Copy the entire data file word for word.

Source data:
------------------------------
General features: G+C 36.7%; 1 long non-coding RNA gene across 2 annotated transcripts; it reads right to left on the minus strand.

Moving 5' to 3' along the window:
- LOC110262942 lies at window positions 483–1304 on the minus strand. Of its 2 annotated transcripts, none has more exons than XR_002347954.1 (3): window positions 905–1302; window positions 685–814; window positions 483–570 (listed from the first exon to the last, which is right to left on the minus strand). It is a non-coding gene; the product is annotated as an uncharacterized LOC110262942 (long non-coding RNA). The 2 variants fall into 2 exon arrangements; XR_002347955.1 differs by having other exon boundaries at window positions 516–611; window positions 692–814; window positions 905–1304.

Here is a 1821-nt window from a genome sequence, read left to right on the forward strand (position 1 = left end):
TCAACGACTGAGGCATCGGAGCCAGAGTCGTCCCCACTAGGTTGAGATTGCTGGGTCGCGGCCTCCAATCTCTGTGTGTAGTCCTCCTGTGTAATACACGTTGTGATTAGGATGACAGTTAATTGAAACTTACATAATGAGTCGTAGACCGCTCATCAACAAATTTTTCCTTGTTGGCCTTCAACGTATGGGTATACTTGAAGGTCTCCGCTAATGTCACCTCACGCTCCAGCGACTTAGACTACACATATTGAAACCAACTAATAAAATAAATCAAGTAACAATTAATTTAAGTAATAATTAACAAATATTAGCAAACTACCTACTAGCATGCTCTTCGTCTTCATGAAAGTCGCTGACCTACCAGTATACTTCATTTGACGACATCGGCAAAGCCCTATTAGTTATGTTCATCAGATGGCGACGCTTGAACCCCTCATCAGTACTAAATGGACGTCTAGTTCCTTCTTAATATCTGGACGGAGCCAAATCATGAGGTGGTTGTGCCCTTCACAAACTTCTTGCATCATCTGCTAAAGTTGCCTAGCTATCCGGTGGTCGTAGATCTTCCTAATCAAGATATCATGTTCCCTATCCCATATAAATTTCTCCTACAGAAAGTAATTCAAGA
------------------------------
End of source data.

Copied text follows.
General features: G+C 36.7%; 1 long non-coding RNA gene across 2 annotated transcripts; it reads right to left on the minus strand.

Moving 5' to 3' along the window:
- LOC110262942 lies at window positions 483–1304 on the minus strand. Of its 2 annotated transcripts, none has more exons than XR_002347954.1 (3): window positions 905–1302; window positions 685–814; window positions 483–570 (listed from the first exon to the last, which is right to left on the minus strand). It is a non-coding gene; the product is annotated as an uncharacterized LOC110262942 (long non-coding RNA). The 2 variants fall into 2 exon arrangements; XR_002347955.1 differs by having other exon boundaries at window positions 516–611; window positions 692–814; window positions 905–1304.

Here is a 1821-nt window from a genome sequence, read left to right on the forward strand (position 1 = left end):
TCAACGACTGAGGCATCGGAGCCAGAGTCGTCCCCACTAGGTTGAGATTGCTGGGTCGCGGCCTCCAATCTCTGTGTGTAGTCCTCCTGTGTAATACACGTTGTGATTAGGATGACAGTTAATTGAAACTTACATAATGAGTCGTAGACCGCTCATCAACAAATTTTTCCTTGTTGGCCTTCAACGTATGGGTATACTTGAAGGTCTCCGCTAATGTCACCTCACGCTCCAGCGACTTAGACTACACATATTGAAACCAACTAATAAAATAAATCAAGTAACAATTAATTTAAGTAATAATTAACAAATATTAGCAAACTACCTACTAGCATGCTCTTCGTCTTCATGAAAGTCGCTGACCTACCAGTATACTTCATTTGACGACATCGGCAAAGCCCTATTAGTTATGTTCATCAGATGGCGACGCTTGAACCCCTCATCAGTACTAAATGGACGTCTAGTTCCTTCTTAATATCTGGACGGAGCCAAATCATGAGGTGGTTGTGCCCTTCACAAACTTCTTGCATCATCTGCTAAAGTTGCCTAGCTATCCGGTGGTCGTAGATCTTCCTAATCAAGATATCATGTTCCCTATCCCATATAAATTTCTCCTACAGAAAGTAATTCAAGA